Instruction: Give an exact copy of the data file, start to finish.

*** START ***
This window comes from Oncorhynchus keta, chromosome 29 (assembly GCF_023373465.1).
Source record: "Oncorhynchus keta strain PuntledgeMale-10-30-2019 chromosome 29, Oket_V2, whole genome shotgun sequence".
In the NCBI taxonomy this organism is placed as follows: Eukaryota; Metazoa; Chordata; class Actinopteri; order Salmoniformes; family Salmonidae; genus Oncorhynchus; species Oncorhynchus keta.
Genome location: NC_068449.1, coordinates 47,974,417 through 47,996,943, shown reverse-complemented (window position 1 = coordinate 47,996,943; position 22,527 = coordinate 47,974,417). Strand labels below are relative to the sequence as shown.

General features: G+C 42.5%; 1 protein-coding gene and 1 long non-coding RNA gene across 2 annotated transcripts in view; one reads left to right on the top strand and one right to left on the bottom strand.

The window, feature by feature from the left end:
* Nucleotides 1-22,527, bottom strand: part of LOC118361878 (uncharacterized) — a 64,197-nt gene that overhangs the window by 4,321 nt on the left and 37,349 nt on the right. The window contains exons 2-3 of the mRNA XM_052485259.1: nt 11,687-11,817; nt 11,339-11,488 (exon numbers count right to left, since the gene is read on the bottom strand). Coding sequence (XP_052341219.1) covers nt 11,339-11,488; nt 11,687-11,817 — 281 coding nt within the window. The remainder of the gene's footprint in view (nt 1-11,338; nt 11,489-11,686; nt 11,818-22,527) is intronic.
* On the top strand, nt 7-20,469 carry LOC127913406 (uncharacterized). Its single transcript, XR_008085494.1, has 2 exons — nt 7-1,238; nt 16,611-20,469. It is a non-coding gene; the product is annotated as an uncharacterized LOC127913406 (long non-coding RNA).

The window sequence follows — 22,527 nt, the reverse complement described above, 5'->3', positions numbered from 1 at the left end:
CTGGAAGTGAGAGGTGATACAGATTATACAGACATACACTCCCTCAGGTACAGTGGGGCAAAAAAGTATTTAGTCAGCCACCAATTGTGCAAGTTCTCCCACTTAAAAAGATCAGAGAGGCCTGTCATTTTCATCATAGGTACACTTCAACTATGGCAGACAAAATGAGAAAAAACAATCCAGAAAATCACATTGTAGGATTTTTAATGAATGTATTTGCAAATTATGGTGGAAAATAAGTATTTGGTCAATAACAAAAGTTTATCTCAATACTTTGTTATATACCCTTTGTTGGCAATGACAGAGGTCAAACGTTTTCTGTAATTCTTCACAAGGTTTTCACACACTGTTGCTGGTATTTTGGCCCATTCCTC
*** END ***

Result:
This window comes from Oncorhynchus keta, chromosome 29 (assembly GCF_023373465.1).
Source record: "Oncorhynchus keta strain PuntledgeMale-10-30-2019 chromosome 29, Oket_V2, whole genome shotgun sequence".
In the NCBI taxonomy this organism is placed as follows: Eukaryota; Metazoa; Chordata; class Actinopteri; order Salmoniformes; family Salmonidae; genus Oncorhynchus; species Oncorhynchus keta.
Genome location: NC_068449.1, coordinates 47,974,417 through 47,996,943, shown reverse-complemented (window position 1 = coordinate 47,996,943; position 22,527 = coordinate 47,974,417). Strand labels below are relative to the sequence as shown.

General features: G+C 42.5%; 1 protein-coding gene and 1 long non-coding RNA gene across 2 annotated transcripts in view; one reads left to right on the top strand and one right to left on the bottom strand.

The window, feature by feature from the left end:
* Nucleotides 1-22,527, bottom strand: part of LOC118361878 (uncharacterized) — a 64,197-nt gene that overhangs the window by 4,321 nt on the left and 37,349 nt on the right. The window contains exons 2-3 of the mRNA XM_052485259.1: nt 11,687-11,817; nt 11,339-11,488 (exon numbers count right to left, since the gene is read on the bottom strand). Coding sequence (XP_052341219.1) covers nt 11,339-11,488; nt 11,687-11,817 — 281 coding nt within the window. The remainder of the gene's footprint in view (nt 1-11,338; nt 11,489-11,686; nt 11,818-22,527) is intronic.
* On the top strand, nt 7-20,469 carry LOC127913406 (uncharacterized). Its single transcript, XR_008085494.1, has 2 exons — nt 7-1,238; nt 16,611-20,469. It is a non-coding gene; the product is annotated as an uncharacterized LOC127913406 (long non-coding RNA).

The window sequence follows — 22,527 nt, the reverse complement described above, 5'->3', positions numbered from 1 at the left end:
CTGGAAGTGAGAGGTGATACAGATTATACAGACATACACTCCCTCAGGTACAGTGGGGCAAAAAAGTATTTAGTCAGCCACCAATTGTGCAAGTTCTCCCACTTAAAAAGATCAGAGAGGCCTGTCATTTTCATCATAGGTACACTTCAACTATGGCAGACAAAATGAGAAAAAACAATCCAGAAAATCACATTGTAGGATTTTTAATGAATGTATTTGCAAATTATGGTGGAAAATAAGTATTTGGTCAATAACAAAAGTTTATCTCAATACTTTGTTATATACCCTTTGTTGGCAATGACAGAGGTCAAACGTTTTCTGTAATTCTTCACAAGGTTTTCACACACTGTTGCTGGTATTTTGGCCCATTCCTC